On moving to Britain in the late 1990's Pascal opened up his award winning restaurant Club Gascon in London's Smithfield Market. Rapidly acquiring a Michelin star, Club Gascon fast became the place to go to experience some of the best French food in the country - the food of his native South West of France, the very heart of the country's cuisine. Over 100 traditional recipes, some with modern twists and inflections, sit within a sumptuously designed and beautifully photographed book. Unashamedly sensuous food photography is accompanied by evocative images of Gascony, it's food and people, from fellow Frenchman Jean Cazals. Cuisinier Gascon is a food lover's delight and a cook's heaven - a worthy testament to the talents of both Pascal Aussignac and his native land of Gascony. 2009 World Gourmand Award: 'Best French Cookbook in UK' 2010 World Gourmand Award: 'Second Best French Cookbook in the World' Prix La Mazille 2010 First Prize in Perigueux (France) at The International Book Fair
Wheaton effortlessly brings to life the history of the French kitchen and table. In this masterful and charming book, food historian Barbara Ketcham Wheaton takes the reader on a cultural and gastronomical tour of France, from its medieval age to the pre-Revolutionary era using a delightful combination of personal correspondence, historical anecdotes, and journal entries.
Sean Takats describes how 18th-century French cooks transformed themselves from domestic servants into professionals with artistic skills like other artists and health skills like doctors. They combined mechanical expertise with new theoretical perspectives on food and taste, he says, to create the modern French cooking that quickly became renowned throughout the world. He discusses defining the cook, corrupting spaces, pots and pans, theorizing the kitchen, and the servant of medicine.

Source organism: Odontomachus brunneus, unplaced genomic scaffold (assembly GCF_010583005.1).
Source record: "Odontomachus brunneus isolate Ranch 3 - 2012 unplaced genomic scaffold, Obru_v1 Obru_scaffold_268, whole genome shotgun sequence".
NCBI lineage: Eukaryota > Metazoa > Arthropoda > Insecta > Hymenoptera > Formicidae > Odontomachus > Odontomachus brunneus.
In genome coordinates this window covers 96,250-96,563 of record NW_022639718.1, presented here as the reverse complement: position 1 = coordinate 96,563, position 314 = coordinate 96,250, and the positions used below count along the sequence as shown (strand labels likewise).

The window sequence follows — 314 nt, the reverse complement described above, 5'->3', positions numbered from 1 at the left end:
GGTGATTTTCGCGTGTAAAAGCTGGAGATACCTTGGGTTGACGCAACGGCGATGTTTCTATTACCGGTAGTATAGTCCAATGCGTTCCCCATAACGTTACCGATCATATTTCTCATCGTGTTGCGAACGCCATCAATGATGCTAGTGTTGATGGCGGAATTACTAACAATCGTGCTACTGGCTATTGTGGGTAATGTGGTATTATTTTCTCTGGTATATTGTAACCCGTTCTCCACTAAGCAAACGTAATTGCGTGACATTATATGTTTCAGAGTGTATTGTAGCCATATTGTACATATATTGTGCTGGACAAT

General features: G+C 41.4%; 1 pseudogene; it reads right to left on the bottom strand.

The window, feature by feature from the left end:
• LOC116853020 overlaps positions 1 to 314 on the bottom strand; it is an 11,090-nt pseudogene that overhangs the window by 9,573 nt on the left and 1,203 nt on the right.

French cuisine is such a staple in our understanding of fine food that we forget the accidents of history that led to its creation. Accounting for Taste brings these "accidents" to the surface, illuminating the magic of French cuisine and the mystery behind its historical development. Priscilla Parkhurst Ferguson explains how the food of France became French cuisine. This momentous culinary journey begins with Ancien Régime cookbooks and ends with twenty-first-century cooking programs. It takes us from Carême, the "inventor" of modern French cuisine in the early nineteenth century, to top chefs today, such as Daniel Boulud and Jacques Pépin. Not a history of French cuisine, Accounting for Taste focuses on the people, places, and institutions that have made this cuisine what it is today: a privileged vehicle for national identity, a model of cultural ascendancy, and a pivotal site where practice and performance intersect. With sources as various as the novels of Balzac and Proust, interviews with contemporary chefs such as David Bouley and Charlie Trotter, and the film Babette's Feast, Ferguson maps the cultural field that structures culinary affairs in France and then exports its crucial ingredients. What's more, well beyond food, the intricate connections between cuisine and country, between local practice and national identity, illuminate the concept of culture itself. To Brillat-Savarin's famous dictum—"Animals fill themselves, people eat, intelligent people alone know how to eat"—Priscilla Ferguson adds, and Accounting for Taste shows, how the truly intelligent also know why they eat the way they do. “Parkhurst Ferguson has her nose in the right place, and an infectious lust for her subject that makes this trawl through the history and cultural significance of French food—from French Revolution to Babette’s Feast via Balzac’s suppers and Proust’s madeleines—a satisfying meal of varied courses.”—Ian Kelly, Times (UK)
Eighth Symposium of the International Commission for Research Into European Food History (ICREFH) "The Diffusion of Food Culture: Cookery and Food Education in Europe Since the Eighteenth Century", Prague, 30 September - 5 October 2003
Author: International Commission for Research into European Food History. Symposium